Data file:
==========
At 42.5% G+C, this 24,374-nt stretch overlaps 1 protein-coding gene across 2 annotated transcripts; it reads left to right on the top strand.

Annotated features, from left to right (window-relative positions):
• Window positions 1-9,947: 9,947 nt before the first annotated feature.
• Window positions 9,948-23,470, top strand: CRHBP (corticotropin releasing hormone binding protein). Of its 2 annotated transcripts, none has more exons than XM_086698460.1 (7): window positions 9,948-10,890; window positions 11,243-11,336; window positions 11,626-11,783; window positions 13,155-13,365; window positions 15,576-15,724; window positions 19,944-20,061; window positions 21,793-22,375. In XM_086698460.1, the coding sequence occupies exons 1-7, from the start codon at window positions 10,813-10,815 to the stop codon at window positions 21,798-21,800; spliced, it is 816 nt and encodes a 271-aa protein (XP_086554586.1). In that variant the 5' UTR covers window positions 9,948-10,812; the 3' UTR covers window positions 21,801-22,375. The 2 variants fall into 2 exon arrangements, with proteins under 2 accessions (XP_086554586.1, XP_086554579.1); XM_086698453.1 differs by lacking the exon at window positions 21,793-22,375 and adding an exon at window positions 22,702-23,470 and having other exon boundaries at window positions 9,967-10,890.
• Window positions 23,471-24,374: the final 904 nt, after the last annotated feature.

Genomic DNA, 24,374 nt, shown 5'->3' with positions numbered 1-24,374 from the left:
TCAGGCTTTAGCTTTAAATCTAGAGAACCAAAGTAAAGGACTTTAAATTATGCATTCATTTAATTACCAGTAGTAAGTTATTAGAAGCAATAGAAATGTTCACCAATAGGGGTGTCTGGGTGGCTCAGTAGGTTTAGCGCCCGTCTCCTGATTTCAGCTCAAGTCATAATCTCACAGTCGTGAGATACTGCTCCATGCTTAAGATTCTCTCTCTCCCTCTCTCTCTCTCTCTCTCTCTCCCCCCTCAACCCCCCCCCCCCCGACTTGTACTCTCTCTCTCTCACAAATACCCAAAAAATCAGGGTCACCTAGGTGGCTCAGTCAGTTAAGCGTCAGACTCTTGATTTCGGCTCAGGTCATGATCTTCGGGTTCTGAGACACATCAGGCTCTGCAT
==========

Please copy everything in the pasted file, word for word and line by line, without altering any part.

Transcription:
At 42.5% G+C, this 24,374-nt stretch overlaps 1 protein-coding gene across 2 annotated transcripts; it reads left to right on the top strand.

Annotated features, from left to right (window-relative positions):
• Window positions 1-9,947: 9,947 nt before the first annotated feature.
• Window positions 9,948-23,470, top strand: CRHBP (corticotropin releasing hormone binding protein). Of its 2 annotated transcripts, none has more exons than XM_086698460.1 (7): window positions 9,948-10,890; window positions 11,243-11,336; window positions 11,626-11,783; window positions 13,155-13,365; window positions 15,576-15,724; window positions 19,944-20,061; window positions 21,793-22,375. In XM_086698460.1, the coding sequence occupies exons 1-7, from the start codon at window positions 10,813-10,815 to the stop codon at window positions 21,798-21,800; spliced, it is 816 nt and encodes a 271-aa protein (XP_086554586.1). In that variant the 5' UTR covers window positions 9,948-10,812; the 3' UTR covers window positions 21,801-22,375. The 2 variants fall into 2 exon arrangements, with proteins under 2 accessions (XP_086554586.1, XP_086554579.1); XM_086698453.1 differs by lacking the exon at window positions 21,793-22,375 and adding an exon at window positions 22,702-23,470 and having other exon boundaries at window positions 9,967-10,890.
• Window positions 23,471-24,374: the final 904 nt, after the last annotated feature.

Genomic DNA, 24,374 nt, shown 5'->3' with positions numbered 1-24,374 from the left:
TCAGGCTTTAGCTTTAAATCTAGAGAACCAAAGTAAAGGACTTTAAATTATGCATTCATTTAATTACCAGTAGTAAGTTATTAGAAGCAATAGAAATGTTCACCAATAGGGGTGTCTGGGTGGCTCAGTAGGTTTAGCGCCCGTCTCCTGATTTCAGCTCAAGTCATAATCTCACAGTCGTGAGATACTGCTCCATGCTTAAGATTCTCTCTCTCCCTCTCTCTCTCTCTCTCTCTCTCCCCCCTCAACCCCCCCCCCCCCGACTTGTACTCTCTCTCTCTCACAAATACCCAAAAAATCAGGGTCACCTAGGTGGCTCAGTCAGTTAAGCGTCAGACTCTTGATTTCGGCTCAGGTCATGATCTTCGGGTTCTGAGACACATCAGGCTCTGCAT